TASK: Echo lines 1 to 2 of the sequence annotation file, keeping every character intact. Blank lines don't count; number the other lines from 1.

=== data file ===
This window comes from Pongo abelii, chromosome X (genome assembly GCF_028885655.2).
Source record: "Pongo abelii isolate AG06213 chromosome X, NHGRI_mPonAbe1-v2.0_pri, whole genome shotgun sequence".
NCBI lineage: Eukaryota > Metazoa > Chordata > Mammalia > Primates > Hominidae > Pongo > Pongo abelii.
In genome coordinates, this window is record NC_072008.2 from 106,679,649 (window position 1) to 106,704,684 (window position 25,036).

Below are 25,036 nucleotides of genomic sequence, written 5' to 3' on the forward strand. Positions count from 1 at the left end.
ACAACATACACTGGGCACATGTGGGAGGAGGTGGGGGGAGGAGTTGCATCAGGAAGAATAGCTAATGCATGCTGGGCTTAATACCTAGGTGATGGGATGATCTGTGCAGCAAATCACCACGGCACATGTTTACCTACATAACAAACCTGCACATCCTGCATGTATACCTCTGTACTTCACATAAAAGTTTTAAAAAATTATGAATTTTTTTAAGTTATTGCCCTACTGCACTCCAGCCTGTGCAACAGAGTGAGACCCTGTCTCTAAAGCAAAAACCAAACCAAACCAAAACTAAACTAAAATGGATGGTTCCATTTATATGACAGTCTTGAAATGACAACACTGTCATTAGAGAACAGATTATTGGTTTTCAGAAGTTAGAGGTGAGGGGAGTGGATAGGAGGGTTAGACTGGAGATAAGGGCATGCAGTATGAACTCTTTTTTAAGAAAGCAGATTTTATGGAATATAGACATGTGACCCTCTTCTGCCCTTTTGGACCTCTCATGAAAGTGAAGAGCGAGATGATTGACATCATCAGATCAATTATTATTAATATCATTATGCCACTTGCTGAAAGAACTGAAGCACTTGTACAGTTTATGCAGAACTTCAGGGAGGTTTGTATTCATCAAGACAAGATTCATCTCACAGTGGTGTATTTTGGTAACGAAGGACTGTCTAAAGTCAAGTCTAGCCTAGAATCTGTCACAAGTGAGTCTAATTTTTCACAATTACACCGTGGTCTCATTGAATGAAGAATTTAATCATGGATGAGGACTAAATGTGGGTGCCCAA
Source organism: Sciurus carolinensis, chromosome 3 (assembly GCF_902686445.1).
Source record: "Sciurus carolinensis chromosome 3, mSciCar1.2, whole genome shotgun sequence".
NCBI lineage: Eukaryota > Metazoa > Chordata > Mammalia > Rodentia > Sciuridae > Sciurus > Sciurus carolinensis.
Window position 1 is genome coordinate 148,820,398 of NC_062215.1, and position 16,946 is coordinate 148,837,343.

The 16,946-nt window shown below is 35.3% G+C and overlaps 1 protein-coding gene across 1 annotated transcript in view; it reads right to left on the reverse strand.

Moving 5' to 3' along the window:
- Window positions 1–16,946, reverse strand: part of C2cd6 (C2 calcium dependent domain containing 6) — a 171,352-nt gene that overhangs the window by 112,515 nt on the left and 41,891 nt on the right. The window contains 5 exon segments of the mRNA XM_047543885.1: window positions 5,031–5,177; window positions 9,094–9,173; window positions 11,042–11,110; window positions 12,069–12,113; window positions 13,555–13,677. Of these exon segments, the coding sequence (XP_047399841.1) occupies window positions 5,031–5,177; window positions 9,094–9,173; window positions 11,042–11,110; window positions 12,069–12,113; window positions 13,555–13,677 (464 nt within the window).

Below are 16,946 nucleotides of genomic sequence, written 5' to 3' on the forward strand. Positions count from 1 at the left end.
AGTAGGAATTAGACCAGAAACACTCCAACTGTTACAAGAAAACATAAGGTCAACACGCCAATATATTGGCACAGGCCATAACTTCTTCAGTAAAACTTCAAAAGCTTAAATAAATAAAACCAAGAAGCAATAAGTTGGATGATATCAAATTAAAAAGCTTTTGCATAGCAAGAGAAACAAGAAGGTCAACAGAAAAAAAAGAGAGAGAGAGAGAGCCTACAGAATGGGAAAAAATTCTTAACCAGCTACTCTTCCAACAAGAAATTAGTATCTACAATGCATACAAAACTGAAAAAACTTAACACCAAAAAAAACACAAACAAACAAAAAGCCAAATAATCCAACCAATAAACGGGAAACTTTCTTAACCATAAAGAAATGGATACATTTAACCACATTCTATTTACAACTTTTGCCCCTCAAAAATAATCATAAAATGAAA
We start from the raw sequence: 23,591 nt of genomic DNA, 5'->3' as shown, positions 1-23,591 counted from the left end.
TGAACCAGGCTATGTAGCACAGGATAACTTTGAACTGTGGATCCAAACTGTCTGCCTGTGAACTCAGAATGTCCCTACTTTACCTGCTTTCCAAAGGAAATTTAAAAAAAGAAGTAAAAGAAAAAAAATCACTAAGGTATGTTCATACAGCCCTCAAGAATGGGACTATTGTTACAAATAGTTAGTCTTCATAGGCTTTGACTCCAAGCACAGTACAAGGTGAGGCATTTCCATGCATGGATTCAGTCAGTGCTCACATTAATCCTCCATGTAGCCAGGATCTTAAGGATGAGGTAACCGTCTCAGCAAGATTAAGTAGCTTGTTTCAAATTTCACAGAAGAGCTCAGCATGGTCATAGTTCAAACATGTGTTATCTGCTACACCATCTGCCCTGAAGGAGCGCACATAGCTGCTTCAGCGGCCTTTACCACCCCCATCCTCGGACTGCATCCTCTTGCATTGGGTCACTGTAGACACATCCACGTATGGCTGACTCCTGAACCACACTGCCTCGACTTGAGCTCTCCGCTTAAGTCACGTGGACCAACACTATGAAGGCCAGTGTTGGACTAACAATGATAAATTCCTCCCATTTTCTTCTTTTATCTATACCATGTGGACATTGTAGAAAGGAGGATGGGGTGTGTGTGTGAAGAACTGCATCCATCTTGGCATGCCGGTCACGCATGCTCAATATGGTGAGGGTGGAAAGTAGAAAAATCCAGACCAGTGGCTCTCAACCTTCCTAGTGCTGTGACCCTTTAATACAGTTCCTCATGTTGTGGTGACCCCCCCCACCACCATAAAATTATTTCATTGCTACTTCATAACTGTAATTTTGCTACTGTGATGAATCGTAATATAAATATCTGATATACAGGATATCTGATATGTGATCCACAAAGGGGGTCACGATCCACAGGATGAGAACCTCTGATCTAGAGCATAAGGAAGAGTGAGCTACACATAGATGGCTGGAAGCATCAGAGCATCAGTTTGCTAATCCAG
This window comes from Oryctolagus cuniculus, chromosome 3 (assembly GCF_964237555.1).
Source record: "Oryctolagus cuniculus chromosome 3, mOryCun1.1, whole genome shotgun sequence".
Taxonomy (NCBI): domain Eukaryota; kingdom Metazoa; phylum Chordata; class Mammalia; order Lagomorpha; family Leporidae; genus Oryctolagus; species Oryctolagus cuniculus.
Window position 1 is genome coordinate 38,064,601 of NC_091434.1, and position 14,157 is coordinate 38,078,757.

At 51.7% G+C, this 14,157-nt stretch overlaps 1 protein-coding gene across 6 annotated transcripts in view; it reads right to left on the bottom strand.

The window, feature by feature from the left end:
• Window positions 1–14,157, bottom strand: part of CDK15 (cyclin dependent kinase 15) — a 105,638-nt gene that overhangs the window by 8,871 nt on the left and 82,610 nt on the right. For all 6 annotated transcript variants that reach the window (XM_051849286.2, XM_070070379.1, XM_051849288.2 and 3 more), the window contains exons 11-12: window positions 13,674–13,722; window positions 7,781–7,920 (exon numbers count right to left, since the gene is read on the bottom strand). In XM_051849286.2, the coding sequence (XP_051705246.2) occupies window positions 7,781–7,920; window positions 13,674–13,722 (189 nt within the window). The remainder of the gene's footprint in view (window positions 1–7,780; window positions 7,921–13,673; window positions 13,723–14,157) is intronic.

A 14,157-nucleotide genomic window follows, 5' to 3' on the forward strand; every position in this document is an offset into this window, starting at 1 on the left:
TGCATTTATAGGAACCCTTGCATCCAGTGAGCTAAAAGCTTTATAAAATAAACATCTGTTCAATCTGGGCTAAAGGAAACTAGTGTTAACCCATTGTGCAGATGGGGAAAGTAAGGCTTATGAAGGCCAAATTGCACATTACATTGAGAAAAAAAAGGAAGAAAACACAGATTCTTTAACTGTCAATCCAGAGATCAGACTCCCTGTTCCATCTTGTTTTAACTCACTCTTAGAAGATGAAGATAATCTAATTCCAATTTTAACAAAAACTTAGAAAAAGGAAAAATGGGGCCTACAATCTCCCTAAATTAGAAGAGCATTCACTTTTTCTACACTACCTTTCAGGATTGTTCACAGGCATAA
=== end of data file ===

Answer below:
This window comes from Pongo abelii, chromosome X (genome assembly GCF_028885655.2).
Source record: "Pongo abelii isolate AG06213 chromosome X, NHGRI_mPonAbe1-v2.0_pri, whole genome shotgun sequence".